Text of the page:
I’ve not used Thierry’s service, but I have engaged @Mitch_Barnett’s help (via https://accuratesound.ca/) to discover optional filters for my room. I’m curious to know if any HAF users have tried using REW to measure the response after correction. I found this to be an interesting exercise, and it’s not difficult to do.
REW has a Generator function that you can use to save the measurement sweeps to WAV files. You can later import them into Roon and play them back through the DAC you use for day-to-day listening. It’s important to save a separate file for each channel, include a timing reference, and make sure that the timing reference is for the same channel as the sweep. For example:
Next, import these into Roon. You may want to use an ID3 tag editor to add some metadata that will make them easier to find in your library.
Place your mic in the same place you did for the measurements you sent to Thierry (equidistant to the speakers, same orientation, etc.). Then, go to REW, take a Measurement, and immediately hit “Play” in Roon using the correct file for the channel you are measuring. Make sure that the sweep sampling frequency, start and end frequencies, and length settings in REW all match exactly to the parameters you used to create the WAV files. Also make sure that you have your convolution DSP enabled with the HAF filters loaded.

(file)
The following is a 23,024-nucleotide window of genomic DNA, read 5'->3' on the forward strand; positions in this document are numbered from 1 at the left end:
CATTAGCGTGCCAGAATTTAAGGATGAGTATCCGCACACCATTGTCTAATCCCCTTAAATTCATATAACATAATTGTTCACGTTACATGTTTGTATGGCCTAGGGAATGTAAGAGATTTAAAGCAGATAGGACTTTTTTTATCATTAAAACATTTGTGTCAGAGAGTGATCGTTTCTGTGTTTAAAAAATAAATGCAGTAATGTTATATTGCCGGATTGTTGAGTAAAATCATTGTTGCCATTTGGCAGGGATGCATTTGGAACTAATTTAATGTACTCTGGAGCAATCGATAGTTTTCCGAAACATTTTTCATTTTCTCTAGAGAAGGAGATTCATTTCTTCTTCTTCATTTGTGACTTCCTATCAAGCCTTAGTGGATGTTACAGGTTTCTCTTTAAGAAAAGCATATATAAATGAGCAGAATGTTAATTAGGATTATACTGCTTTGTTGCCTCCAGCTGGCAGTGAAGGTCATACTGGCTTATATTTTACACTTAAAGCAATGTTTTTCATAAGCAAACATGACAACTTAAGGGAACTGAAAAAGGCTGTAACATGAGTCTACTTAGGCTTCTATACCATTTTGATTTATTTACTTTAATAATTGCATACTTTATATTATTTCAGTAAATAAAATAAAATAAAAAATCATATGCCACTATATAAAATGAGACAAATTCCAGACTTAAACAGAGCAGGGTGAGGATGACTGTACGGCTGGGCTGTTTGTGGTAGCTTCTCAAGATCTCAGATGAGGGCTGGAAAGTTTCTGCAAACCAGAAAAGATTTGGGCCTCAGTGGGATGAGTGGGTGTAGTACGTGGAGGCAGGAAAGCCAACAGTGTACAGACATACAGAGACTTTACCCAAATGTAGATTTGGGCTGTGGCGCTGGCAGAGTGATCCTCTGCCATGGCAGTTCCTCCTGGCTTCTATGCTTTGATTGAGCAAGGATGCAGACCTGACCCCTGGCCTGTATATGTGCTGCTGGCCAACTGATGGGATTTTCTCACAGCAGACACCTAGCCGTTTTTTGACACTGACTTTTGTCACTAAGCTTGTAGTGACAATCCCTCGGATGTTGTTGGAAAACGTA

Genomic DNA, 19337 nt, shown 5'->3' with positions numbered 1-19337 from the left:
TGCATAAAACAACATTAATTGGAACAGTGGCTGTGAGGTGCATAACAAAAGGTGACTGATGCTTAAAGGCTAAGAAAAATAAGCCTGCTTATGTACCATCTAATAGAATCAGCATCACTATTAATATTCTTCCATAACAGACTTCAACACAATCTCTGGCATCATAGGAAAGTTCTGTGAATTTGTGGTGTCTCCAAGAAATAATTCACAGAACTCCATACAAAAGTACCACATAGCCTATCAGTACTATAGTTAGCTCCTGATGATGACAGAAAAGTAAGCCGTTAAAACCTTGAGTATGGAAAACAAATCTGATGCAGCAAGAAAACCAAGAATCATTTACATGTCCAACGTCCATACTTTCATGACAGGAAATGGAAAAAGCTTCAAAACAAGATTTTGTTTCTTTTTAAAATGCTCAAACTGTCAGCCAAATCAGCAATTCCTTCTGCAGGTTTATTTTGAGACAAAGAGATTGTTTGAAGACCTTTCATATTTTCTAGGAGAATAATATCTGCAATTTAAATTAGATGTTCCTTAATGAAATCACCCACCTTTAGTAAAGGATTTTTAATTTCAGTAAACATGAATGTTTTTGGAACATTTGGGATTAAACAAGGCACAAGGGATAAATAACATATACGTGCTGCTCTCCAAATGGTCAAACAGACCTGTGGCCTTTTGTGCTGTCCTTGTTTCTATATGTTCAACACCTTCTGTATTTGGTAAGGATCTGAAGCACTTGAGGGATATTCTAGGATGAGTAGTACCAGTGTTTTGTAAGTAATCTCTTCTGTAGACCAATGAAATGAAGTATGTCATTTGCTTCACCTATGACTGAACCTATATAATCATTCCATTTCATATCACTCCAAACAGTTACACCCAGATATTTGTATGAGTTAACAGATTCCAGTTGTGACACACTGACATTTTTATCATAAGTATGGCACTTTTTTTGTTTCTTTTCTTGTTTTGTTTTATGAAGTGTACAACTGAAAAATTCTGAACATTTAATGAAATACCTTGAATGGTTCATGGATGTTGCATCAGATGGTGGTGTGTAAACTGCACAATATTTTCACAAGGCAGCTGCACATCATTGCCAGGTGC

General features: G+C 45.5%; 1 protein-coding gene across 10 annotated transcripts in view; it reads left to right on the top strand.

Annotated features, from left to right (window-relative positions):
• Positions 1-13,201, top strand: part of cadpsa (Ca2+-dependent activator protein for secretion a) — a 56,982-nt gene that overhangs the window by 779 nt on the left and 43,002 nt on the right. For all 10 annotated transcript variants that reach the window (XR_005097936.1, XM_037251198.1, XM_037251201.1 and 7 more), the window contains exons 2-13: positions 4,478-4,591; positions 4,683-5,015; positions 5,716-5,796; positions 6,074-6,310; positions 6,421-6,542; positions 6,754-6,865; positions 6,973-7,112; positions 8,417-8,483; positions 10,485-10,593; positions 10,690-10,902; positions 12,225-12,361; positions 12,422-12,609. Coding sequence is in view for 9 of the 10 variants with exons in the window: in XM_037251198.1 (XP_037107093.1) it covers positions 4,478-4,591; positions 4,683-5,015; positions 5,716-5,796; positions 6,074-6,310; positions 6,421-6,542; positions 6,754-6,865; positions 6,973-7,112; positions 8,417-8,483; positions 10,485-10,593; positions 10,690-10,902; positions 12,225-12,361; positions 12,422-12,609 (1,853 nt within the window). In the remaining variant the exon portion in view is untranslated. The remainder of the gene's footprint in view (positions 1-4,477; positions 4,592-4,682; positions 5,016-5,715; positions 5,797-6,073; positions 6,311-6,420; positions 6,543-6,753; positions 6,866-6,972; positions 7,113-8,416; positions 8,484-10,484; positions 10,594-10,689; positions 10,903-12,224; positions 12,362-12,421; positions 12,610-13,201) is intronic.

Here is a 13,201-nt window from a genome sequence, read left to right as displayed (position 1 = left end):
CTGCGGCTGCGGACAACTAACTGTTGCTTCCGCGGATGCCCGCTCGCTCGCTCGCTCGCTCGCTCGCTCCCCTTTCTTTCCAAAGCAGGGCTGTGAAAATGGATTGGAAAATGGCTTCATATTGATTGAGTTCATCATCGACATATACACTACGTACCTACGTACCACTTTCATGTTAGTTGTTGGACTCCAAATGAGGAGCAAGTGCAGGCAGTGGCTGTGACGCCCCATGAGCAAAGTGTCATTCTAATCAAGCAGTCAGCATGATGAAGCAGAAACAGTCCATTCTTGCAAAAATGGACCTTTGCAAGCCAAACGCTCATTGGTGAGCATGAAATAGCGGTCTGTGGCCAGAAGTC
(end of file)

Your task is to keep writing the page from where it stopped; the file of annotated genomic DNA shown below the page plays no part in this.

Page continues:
This works because you included the timing reference (you did remember to do that, right?). REW will wait until it “hears” the timing reference before starting the measurement, so even if you start the sweep playback in Roon a few seconds after you tell REW to take the measurement, timing will be perfect.
You can take before and after measurements and compare them in REW, which is kind-of fun. You can also look at improvements to the step response and other parameters. For example, here’s the amplitude response in my room before correction (with Psychoacoustic smoothing enabled):
And, here’s what it looks like after (I’ve since reduced the bass by about 1 dB to tighten things up):
Lots of solutions, including Acourate and Dirac, provide plots of the predicted response after correction, but it’s pretty cool to be able to “independently verify” the actual response using Roon + REW.